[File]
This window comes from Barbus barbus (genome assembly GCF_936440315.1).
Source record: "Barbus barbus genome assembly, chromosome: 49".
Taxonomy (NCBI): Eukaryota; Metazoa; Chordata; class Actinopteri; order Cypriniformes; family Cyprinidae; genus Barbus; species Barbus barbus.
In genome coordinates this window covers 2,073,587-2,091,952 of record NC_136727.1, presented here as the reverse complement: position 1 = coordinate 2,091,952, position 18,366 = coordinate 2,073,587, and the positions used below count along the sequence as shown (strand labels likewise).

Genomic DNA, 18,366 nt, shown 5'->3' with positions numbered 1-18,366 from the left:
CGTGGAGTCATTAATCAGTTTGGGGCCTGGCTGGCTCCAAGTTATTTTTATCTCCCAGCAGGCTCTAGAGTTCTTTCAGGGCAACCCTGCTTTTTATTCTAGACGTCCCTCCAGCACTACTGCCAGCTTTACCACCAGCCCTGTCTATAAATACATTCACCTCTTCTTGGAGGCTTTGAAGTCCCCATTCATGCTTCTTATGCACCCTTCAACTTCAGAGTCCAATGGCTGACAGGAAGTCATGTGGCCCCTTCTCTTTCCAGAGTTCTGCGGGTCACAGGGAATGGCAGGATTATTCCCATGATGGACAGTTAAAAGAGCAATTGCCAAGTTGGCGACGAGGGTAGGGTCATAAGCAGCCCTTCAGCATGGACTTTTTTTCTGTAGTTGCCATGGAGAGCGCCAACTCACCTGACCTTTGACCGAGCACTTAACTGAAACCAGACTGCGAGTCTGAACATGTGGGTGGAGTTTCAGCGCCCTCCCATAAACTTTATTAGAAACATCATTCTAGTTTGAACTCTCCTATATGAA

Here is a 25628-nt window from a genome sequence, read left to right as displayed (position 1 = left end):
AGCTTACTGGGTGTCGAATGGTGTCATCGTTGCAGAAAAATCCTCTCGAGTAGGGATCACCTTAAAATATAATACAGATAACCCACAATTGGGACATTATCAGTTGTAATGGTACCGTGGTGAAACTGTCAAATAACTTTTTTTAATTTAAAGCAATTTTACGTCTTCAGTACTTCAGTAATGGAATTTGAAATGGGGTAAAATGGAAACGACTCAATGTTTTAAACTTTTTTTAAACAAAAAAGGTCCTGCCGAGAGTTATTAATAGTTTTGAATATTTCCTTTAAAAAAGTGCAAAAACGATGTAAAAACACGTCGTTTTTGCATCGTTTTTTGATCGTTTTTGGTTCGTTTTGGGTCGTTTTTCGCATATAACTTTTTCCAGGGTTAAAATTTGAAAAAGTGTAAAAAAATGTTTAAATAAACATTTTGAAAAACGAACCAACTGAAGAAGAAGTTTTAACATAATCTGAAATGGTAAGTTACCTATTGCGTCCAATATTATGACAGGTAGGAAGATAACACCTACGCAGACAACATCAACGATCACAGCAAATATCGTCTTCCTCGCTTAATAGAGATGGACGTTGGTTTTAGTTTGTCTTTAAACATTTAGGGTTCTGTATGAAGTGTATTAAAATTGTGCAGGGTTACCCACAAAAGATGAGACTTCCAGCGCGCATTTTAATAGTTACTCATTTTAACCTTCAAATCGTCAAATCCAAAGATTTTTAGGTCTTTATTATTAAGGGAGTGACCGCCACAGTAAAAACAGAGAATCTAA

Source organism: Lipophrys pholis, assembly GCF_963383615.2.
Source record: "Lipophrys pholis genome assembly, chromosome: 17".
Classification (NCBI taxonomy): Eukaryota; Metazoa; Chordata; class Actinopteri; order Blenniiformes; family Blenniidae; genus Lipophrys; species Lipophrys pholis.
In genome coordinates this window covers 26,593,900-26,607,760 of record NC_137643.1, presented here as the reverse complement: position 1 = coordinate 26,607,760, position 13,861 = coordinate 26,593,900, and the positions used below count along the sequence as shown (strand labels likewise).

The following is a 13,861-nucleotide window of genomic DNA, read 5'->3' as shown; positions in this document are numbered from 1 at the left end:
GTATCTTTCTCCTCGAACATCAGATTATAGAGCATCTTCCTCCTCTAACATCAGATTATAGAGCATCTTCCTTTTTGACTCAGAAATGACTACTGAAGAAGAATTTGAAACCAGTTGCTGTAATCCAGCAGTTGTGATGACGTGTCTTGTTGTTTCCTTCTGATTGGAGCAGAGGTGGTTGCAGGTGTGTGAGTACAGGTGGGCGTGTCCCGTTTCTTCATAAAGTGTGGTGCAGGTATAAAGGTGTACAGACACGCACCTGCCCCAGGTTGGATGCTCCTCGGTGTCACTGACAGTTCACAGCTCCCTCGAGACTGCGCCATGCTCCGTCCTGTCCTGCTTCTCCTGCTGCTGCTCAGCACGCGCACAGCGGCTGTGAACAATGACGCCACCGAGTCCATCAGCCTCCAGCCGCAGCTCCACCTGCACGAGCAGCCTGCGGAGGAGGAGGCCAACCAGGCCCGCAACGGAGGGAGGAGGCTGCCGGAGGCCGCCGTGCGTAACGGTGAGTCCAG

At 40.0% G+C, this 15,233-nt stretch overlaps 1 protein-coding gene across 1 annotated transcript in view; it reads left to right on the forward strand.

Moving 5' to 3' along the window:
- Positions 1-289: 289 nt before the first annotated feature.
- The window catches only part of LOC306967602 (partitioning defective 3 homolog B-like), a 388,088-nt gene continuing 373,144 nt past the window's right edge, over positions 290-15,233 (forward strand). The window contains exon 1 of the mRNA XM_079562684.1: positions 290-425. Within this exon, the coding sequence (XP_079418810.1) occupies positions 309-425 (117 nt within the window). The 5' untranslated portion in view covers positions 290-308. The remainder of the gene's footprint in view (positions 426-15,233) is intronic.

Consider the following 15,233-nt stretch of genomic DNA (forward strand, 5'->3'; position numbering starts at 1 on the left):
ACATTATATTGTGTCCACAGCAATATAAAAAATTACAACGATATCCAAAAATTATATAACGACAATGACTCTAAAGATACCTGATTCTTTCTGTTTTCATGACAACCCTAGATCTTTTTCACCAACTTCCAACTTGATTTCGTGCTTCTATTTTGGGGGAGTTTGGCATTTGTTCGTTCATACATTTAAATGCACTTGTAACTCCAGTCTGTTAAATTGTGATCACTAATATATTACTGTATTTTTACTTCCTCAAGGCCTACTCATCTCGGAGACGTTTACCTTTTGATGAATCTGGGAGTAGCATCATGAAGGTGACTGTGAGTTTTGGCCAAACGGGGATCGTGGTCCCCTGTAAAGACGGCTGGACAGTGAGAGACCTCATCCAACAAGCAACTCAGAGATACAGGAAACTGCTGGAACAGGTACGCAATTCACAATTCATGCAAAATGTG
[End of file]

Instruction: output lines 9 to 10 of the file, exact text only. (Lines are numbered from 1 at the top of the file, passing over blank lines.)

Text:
Source organism: Lipophrys pholis, assembly GCF_963383615.2.
Source record: "Lipophrys pholis genome assembly, chromosome: 17".